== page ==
“I Ain’t Jed:” The Rolling Stones’ “Angie,” as understood by me as a 10-year-old


A farmer at the end of a hot afternoon. He has dirt on his face, sweat stains on his rough-hewn shirt and a dark cast to his eyes. He gazes across the field to his house, where his young wife kneels over the laundry basin, kneading and scrubbing. The man winces and shakes his head and whispers three words:

“I ain’t Jed.”

What does this mean? Who’s Jed? Why does the farmer look so guilty when he repeats the phrase, then adds a second thought — “When will these clouds all disappear?”

The Civil War has just ended. The farmer fought for the Confederacy, then came home feeling traumatized and confused. His wife is confused, too — their courtship was quick and they married just days before the farmer left for the battles. Years passed, and when he came home he seemed to be another man altogether; broke, dispirited, left-handed  Sometimes she imagined he might be an entirely different man than the one she had barely gotten to know during the south’s glory days. All the dreams they’d held so close, seemed to all go up in smoke. Is that what he’s talking about?

“I ain’t Jed, I ain’t Jed.”

I’m listening to this in 1973. I’m an energetic but slightly off-center 4th grader, running the playground with songs in my ears and a crazy imagination in my head. But how the hell did this spooky Civil War story erupt in my brainpan? There are similar stories in French folklore (including the one that inspired “The Return of Martin Guerre”) but I was a public school student who read mostly of Henry Huggins and Encyclopedia Brown. And yet my imagination was apparently scripted by the dark-eyed madman Ambrose Bierce.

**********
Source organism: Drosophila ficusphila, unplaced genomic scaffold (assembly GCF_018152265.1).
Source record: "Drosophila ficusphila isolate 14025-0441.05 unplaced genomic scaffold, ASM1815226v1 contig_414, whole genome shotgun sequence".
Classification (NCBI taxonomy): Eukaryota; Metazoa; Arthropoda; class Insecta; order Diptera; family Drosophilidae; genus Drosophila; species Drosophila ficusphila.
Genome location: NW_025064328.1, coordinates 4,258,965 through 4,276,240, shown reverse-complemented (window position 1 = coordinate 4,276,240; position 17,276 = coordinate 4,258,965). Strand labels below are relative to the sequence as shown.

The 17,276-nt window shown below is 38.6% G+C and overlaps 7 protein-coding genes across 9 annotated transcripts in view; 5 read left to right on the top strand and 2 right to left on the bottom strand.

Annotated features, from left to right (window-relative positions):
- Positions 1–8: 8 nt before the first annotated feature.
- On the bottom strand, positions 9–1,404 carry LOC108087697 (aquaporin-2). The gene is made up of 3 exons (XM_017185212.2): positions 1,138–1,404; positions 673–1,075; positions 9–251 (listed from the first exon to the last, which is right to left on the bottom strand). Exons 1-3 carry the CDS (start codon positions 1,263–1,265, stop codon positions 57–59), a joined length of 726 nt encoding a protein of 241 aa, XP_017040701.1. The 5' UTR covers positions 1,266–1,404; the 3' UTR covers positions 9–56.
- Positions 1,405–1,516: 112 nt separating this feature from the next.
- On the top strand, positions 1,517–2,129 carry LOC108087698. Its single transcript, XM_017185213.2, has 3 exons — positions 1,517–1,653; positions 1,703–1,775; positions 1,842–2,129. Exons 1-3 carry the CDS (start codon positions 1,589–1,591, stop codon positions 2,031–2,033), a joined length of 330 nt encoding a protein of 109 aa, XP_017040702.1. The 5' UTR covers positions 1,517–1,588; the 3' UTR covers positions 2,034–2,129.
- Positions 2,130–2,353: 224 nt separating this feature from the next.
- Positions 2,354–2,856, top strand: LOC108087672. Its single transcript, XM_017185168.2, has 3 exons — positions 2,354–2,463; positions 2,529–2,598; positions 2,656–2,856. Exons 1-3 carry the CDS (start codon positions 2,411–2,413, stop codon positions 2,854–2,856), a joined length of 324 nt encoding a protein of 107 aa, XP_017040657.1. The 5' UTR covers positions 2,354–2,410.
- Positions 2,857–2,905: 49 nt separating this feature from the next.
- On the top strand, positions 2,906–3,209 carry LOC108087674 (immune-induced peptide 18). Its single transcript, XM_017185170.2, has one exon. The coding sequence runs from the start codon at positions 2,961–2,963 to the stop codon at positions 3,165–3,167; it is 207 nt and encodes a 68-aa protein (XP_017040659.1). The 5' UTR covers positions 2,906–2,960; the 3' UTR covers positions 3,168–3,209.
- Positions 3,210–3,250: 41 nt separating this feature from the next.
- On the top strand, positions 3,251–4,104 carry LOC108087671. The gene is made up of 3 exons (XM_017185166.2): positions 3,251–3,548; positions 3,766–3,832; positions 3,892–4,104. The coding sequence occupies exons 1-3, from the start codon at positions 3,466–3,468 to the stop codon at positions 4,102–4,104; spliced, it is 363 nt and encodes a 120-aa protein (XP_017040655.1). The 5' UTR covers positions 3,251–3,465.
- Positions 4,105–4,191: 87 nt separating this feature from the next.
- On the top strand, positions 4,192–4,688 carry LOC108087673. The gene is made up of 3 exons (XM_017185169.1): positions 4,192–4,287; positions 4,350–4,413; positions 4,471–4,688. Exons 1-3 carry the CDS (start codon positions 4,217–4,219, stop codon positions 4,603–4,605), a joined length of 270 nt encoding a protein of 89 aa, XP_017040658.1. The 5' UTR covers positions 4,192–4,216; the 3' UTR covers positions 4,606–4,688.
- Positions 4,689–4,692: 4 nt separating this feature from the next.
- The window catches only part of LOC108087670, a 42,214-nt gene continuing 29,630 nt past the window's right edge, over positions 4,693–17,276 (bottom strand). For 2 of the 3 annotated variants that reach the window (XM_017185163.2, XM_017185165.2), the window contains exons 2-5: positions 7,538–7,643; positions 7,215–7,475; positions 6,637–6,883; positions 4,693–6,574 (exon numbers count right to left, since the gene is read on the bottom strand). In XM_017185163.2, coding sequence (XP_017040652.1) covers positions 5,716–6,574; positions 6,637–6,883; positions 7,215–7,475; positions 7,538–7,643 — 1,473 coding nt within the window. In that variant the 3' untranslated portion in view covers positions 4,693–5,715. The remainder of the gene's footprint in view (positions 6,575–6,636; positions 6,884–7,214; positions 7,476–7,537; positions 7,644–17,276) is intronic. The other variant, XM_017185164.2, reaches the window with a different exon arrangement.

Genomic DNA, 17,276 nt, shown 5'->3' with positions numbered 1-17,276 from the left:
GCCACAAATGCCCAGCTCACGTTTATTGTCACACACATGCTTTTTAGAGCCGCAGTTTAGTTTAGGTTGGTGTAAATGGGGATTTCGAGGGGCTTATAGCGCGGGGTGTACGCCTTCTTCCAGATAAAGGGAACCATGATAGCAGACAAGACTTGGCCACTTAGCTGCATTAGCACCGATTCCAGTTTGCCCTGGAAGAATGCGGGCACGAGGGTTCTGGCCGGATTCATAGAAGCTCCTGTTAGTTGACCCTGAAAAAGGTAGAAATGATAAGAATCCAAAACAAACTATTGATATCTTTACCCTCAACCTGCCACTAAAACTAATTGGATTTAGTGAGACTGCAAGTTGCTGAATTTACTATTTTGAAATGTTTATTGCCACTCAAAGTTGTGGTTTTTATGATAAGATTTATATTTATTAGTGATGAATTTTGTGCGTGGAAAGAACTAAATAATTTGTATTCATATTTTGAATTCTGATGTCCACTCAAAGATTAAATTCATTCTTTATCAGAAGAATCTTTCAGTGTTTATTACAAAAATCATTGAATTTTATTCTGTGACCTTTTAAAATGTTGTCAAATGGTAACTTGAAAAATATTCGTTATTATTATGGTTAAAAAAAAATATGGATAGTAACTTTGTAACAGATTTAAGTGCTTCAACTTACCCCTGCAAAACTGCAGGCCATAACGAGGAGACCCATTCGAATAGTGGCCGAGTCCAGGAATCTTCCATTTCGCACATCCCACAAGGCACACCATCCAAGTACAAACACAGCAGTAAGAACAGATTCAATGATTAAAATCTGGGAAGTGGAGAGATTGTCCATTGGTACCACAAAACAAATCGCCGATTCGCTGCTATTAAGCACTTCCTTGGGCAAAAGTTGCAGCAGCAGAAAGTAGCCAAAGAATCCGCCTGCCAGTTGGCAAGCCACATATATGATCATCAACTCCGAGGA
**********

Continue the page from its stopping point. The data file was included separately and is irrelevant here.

No wonder I always think of “I Ain’t Jed” as the lost fourth act to “Occurrence at Owl Creek Bridge,” in which the solider survives and finds his way to this familiar southern crossroads, where a house and a lonely wife waited a soldier’s return.

Soon he’s standing at the bottom of the porch stairs. His wife looks up and smiles, but her shoulders arch, her face tightens and then the smile is tentative at best. The farmer looks into her eyes, firmly but softly confirming the woman’s doubts over and over again. He’s not Jed. He’s really not Jed. So ain’t it time for him to pack up and go? After all, he has spent the last seven months pretending to be a man he’s not. Is that man a complete stranger to him, or is he the same physical presence, only now subsumed by the terrors of the battlefield?

Her eyes overflow. Is she shocked or relieved? Or both? Or maybe she doesn’t care about Jed anymore. Or cares about him so much that she can sense his essence beneath the dirt and sweat and perpetually furrowed brow. Who cares how much money you have in your coat when love feels good and true? None of this is spoken, it’s all in the tear now tracing the dusted seam on her cheek. He sees this and it spurs a gout of words, feelings he’d tried to keep hidden for so long: the sweetness in her kisses, her all-consuming beauty. He’ll do anything, leave immediately or stay forever, if she would just tell him what she wants. “Come on, baby, dry your eyes!”

The song swings to a finish. The farmer has come to life, at least for now. He clomps to the porch and she stands to greet him. They come close and he puts his hands on her shoulders, feeling her strength, but also her vulnerability. If he can do one thing right in his god forsaken life he wants her to be happy, and this requires him to be honest, no matter the cost.

As the image fades we have no idea what happens next (Very Biercian, don’ you think?). We’re left with that prickle of uncertainty, but also a glimpse at something just tickling the eastern horizon.

Maybe he is Jed, after all.

Maybe we’re all Jed.




Pride and Joy and Dirty Dreams – the beautiful urban skank of "Some Girls"

Some girls are so pure, some girls so corrupt….

(Updated to include the afore-forgotten “Before They Make Me Run.”)